As in previous years, I would be interested to know where this lectionary booklet gets the ruling from: “The reading from Acts must be used each Sunday in Eastertide” (pages 58ff). It may very well be a good idea – but where does “must” come from? We are only required to follow formularies of our church – not what is indicated by this lectionary booklet. This is an important principle. Where the lectionary booklet does not conform to the formularies, we must follow the formularies, not the lectionary booklet. Where the lectionary booklet sets requirements beyond what the formularies require, we do not need to follow the booklet.
[Furthermore, as an aside, where does “Eastertide” come from in this lectionary booklet? Our formularies consistently call this “The Season of Easter”.]
Each year, I have been noting our Anglican Church of Or suggestion to have all four colours in the lectionary for the Second Sunday in November (8 November). The colours in the lectionary booklet are not required to be followed – in fact, the lectionary booklet itself claims it is simply collating “common practice in most parishes” page 4.
Some clarification: some of the lectionary booklet presents formularies (ANZPB/HKMA or RCL are binding formularies of our Church). The majority of what the lectionary booklet presents, however, is not of this agreed binding formulary status. There is no distinction made in the text. For example the lectionary booklet has DEL:
the Daily Eucharistic Lectionary (DEL) are suitable for weekday celebrations of the Eucharist when no other provision is made or when you decide not to use the commemoration of the day. These readings may also be used for a single daily office, if desired.Lectionary 2020 page 3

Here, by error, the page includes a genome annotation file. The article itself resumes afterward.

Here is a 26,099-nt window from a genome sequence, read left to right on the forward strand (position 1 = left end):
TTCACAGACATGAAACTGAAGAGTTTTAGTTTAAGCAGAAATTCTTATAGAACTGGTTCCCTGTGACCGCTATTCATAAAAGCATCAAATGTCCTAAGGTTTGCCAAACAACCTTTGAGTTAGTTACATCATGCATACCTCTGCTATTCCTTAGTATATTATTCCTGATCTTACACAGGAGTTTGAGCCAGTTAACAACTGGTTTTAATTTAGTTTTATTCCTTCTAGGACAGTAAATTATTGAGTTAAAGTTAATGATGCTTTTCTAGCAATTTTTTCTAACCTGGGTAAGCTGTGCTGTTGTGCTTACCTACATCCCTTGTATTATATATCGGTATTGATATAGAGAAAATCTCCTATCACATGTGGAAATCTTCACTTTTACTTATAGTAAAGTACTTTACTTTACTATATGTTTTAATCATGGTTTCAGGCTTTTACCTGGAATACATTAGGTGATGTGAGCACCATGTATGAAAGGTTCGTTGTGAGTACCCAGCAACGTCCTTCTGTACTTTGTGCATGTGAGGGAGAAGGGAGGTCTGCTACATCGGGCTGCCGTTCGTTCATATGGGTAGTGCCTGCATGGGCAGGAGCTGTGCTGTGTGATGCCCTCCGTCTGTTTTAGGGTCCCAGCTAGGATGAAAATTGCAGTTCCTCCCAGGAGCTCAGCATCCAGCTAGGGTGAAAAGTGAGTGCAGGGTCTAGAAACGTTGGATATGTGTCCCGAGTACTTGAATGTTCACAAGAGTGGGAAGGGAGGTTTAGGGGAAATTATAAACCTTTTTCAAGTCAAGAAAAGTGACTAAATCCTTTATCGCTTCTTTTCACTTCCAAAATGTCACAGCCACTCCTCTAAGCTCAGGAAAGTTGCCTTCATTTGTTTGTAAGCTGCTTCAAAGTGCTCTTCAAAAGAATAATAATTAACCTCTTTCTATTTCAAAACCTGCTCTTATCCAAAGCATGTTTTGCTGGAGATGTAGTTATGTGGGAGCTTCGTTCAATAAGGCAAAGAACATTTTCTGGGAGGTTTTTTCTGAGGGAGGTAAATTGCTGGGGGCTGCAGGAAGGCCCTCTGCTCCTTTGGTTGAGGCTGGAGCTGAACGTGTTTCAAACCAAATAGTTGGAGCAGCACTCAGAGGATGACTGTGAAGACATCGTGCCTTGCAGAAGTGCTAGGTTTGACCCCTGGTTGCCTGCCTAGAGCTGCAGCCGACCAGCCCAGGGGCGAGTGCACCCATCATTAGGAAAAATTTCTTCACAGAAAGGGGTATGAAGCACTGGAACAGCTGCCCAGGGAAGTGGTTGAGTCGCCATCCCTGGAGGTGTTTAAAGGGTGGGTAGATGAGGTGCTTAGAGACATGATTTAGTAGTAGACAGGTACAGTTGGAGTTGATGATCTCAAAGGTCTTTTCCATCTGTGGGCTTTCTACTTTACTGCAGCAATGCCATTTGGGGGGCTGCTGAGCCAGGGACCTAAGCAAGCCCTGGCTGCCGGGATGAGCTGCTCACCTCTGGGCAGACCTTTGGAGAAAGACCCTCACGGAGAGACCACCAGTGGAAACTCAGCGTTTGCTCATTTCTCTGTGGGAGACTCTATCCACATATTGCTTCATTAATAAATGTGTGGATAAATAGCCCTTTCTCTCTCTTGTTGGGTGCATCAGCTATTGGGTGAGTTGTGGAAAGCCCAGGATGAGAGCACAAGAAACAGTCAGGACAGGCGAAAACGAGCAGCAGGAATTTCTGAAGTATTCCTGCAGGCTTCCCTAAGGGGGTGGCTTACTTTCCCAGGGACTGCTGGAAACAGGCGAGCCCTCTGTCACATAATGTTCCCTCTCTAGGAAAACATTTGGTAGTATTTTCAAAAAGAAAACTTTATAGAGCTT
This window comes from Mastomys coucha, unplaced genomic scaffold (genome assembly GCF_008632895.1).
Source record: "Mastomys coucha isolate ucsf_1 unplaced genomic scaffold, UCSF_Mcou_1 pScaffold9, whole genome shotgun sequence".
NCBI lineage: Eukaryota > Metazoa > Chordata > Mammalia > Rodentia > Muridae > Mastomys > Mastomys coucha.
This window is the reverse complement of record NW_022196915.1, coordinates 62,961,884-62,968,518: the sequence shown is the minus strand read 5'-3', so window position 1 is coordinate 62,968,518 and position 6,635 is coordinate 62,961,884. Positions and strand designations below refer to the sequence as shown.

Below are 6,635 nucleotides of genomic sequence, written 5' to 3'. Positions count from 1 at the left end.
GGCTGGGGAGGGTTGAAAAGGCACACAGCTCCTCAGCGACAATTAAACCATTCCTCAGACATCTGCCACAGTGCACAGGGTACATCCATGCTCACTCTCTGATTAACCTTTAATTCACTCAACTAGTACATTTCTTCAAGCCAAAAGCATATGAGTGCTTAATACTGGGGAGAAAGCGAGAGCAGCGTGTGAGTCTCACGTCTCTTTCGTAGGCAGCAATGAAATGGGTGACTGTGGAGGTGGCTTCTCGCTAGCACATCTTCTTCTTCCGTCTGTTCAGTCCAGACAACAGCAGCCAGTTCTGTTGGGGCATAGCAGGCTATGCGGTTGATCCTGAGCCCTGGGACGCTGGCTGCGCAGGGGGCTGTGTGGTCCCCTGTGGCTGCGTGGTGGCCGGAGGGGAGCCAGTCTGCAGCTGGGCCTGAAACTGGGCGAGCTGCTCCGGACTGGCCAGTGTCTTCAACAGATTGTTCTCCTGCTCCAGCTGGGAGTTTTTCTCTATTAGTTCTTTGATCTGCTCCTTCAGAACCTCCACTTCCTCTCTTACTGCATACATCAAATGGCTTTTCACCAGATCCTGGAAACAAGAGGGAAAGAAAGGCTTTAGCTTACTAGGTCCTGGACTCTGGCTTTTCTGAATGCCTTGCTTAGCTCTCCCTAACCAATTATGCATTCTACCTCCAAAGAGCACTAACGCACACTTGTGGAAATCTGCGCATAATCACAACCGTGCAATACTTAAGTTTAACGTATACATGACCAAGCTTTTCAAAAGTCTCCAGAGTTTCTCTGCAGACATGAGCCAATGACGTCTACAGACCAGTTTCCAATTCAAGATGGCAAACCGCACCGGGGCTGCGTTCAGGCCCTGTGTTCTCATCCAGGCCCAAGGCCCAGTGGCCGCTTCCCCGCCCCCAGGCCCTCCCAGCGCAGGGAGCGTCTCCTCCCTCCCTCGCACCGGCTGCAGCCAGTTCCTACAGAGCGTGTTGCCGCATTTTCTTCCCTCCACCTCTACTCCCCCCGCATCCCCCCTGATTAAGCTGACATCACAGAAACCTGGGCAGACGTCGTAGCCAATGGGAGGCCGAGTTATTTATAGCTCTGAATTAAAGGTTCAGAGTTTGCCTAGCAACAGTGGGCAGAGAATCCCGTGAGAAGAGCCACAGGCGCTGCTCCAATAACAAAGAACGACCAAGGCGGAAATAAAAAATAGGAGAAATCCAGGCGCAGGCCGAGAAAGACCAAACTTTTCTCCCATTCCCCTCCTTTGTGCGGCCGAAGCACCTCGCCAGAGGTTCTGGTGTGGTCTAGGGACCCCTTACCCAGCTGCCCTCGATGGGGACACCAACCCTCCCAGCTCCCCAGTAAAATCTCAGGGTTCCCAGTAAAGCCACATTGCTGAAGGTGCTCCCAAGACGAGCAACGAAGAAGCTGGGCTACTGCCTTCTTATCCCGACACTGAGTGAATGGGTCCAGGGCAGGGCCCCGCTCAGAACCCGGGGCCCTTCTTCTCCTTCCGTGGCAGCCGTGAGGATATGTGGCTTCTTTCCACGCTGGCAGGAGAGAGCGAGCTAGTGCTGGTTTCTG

The DEL (based on the Roman Catholic Daily Eucharistic Lectionary) is a semi-continuous two year lectionary with a wide use of scripture, though not complete coverage of the Bible. Two readings are provided for each day, the first from the Old or New Testament, the second always a Gospel. Psalm provision is intended to be a brief response to the first reading.
DEL (please correct me if I am wrong) has no official status in our Church. I personally put the DEL alongside my commitment to the 3-year way of organising Sunday readings (in which RCL stands). But that’s just my own appreciation of the most followed system for reading the Bible systematically. In the Anglican Church of Or, while there looks to be no indication that this is so, DEL has no authorised status in our church, whilst the 3-year Sunday system (including RCL) is a vowed-and-signed-up-to-use requirement.
The 3rd and 4th columns, similarly, have no official status in our Church.
And then there’s CW:
On a few occasions where provision is not made in RCL or in ANZPB/HKMOA, material has been included from Common Worship, an adaptation of the Revised Common Lectionary for use in the Church of England (CW).Lectionary 2020 page 2 and even repeated on page 6!
The situation with CW is fraught. While the Anglican Church in Aotearoa, New Zealand and Polynesia has binding, formulary-level readings which we have agreed to use, on about 15 feast days the Lectionary booklet has the heading CW instead. It is certainly not the case that “On a few occasions where provision is not made in RCL or in ANZPB/HKMOA, material has been included from Common Worship”.
Other issues of the Anglican Church of Or continue.
November 22 can be:
Christ the King Sunday
or The Reign of Christ Sunday
or 34th Sunday in Ordinary Time
or Proper 29
or Sunday before Advent
or Aotearoa Sunday
or Feast of Christ in All Creation
or, of course, A Spring Festival of Praise to the Creator (see page 146).
The Anglican Church of Or presents two completely different weeks of readings – pages 22-23 OR pages 24-25 [not even counting the options within those pages].
Finally, “THE BISHOPS” (pages 150-151) states that this gives “Dates of Consecration/Episcopal ordination of those episcopally ordained in or currently resident in the Anglican Church in Aotearoa, New Zealand and Polynesia”. The list is a good one, but the descriptor needs to change (eg. Bishop Victoria Matthews was neither ordained nor is currently resident here; without prejudicing what the Church does about bishops on this page who participated in the recent schismatic consecration – that also may be worthy of reflection).
Are there any things you notice as you skim through the lectionary booklet for 2020 – things you like; things you think can be improved?